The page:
“Look honey, more deer at the far game feeder.“
Wait a minute, deer aren’t black!
“Hey y’all, look what I just did over here.”
“Well, as long as we’re already here…”
Well, just when I thought that I had pretty much solved the problem of critters molesting the game feeders by the judicious use of appropriate varmint guards, I find I may have to figure out a way to make them cattle-proof, as well.
You see, we share 1.75 miles of barbed wire fence with one of our neighbors (who has holdings of about 500 acres), as shown on this map, in the form of a bold black line.
There is a .25 mile long section of this fence that I rigorously maintain to pen our horses. Unfortunately, the remaining 1.5 miles of existing fencing between us is old and in pretty sorry shape. This neighbor has recently rented out pasture to a local rancher, and over the past several days his cattle have been testing and challenging the old barbed wire fence. Each day, try as it might, the fence ends up losing the battle, as two dozen bovines make their way into our early spring hayfields, eagerly dining on the succulent fresh fescue and red clover.
Each afternoon, a telephone call brings the rancher over to our place, to round up his errant cattle. Yesterday the cattle discovered that not only do we have the best grass in the area, but there’s corn for dessert as well! So, even though the neighboring rancher is apologetic and is working daily on mending the fence, I’m guessing we’ll be seeing the cattle here again soon. But I really hope I’m wrong. Besides the damaged feeder, there are other concerns that the encroaching cattle bring about. Whereas I have been working to maintain healthy banks along our creeks, the cattle trample the banks, causing erosion of the soils and decimation of the filtering vegetation along the creek sides.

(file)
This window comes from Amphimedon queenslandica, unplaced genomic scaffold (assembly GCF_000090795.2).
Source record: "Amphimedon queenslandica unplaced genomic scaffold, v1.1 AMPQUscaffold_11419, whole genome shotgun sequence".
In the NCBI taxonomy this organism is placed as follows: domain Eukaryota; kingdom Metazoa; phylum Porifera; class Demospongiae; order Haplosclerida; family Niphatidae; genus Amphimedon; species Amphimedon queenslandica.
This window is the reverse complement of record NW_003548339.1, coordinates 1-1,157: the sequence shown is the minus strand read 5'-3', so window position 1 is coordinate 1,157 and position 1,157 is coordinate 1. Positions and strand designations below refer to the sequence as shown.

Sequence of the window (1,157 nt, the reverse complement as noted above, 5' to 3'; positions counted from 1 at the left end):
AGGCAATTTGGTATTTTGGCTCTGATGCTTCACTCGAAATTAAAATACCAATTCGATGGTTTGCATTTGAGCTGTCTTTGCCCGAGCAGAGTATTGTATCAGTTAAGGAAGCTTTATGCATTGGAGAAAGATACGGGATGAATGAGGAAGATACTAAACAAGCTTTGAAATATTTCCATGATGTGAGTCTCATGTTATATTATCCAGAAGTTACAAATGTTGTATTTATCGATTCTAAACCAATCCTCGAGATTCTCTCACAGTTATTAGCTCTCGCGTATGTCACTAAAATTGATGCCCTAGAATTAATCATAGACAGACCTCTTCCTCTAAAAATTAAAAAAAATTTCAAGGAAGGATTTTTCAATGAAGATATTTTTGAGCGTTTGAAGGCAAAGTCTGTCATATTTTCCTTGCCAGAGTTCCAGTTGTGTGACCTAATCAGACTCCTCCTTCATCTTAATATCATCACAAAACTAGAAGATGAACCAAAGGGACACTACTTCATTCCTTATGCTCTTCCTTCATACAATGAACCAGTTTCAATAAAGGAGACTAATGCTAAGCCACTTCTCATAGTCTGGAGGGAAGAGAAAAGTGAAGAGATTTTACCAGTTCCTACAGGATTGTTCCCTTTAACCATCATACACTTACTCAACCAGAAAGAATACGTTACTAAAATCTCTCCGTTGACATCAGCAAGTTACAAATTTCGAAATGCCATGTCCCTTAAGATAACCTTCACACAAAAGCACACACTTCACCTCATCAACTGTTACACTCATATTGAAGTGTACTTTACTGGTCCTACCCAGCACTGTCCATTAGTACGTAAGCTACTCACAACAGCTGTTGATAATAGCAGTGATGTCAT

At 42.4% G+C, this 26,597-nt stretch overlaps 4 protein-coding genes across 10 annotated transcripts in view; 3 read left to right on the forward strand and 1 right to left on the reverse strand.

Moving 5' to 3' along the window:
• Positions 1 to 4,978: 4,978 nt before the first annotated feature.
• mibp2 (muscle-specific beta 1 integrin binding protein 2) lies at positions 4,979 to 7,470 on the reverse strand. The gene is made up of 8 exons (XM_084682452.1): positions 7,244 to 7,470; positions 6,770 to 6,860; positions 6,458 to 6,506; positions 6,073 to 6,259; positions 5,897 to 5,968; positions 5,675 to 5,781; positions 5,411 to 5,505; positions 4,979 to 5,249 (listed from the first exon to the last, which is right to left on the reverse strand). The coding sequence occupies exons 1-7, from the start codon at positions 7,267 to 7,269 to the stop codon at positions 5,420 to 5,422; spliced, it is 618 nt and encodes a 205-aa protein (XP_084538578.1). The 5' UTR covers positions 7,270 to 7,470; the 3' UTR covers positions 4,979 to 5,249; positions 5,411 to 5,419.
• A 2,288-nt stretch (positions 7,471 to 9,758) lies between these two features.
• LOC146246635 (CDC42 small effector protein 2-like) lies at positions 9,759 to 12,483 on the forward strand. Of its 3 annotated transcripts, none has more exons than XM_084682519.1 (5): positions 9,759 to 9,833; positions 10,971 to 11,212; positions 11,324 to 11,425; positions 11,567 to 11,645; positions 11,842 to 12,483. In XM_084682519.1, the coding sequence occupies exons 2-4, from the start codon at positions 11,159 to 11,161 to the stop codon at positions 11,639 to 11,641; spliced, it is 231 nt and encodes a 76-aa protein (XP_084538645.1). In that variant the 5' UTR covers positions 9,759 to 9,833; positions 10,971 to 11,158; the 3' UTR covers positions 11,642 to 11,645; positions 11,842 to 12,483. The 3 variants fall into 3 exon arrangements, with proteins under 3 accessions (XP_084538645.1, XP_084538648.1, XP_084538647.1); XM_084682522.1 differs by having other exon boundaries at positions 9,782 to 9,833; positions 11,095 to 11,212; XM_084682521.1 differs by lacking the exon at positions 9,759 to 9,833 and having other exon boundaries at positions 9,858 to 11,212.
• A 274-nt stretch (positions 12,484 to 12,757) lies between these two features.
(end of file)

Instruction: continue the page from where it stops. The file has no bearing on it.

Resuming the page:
If this were twenty or thirty years ago, my neighbor would have come over to round up the cattle mounted atop his trusty steed. Alas, cowboys don’t ride horses anymore, but are experts at herding cattle as they sit astride ninety horsepower ATVs equipped with aggressive off-road tires. As you can see below, vehicle traffic and emerging hay fields don’t mix well.
Hopefully, the repairs that our neighbor made to the fence will hold the cattle. I plan to walk this portion of the fence line tomorrow to make a current assessment of the situation. I’d rather not have to share in the expense of having a new, sturdy fence built along this great a distance, but I am not prepared to try and keep an old brittle fence cattle-tight as a do-it-yourself project. As they say, “I’ve been there and done that, and I ain’t doin’ it again.”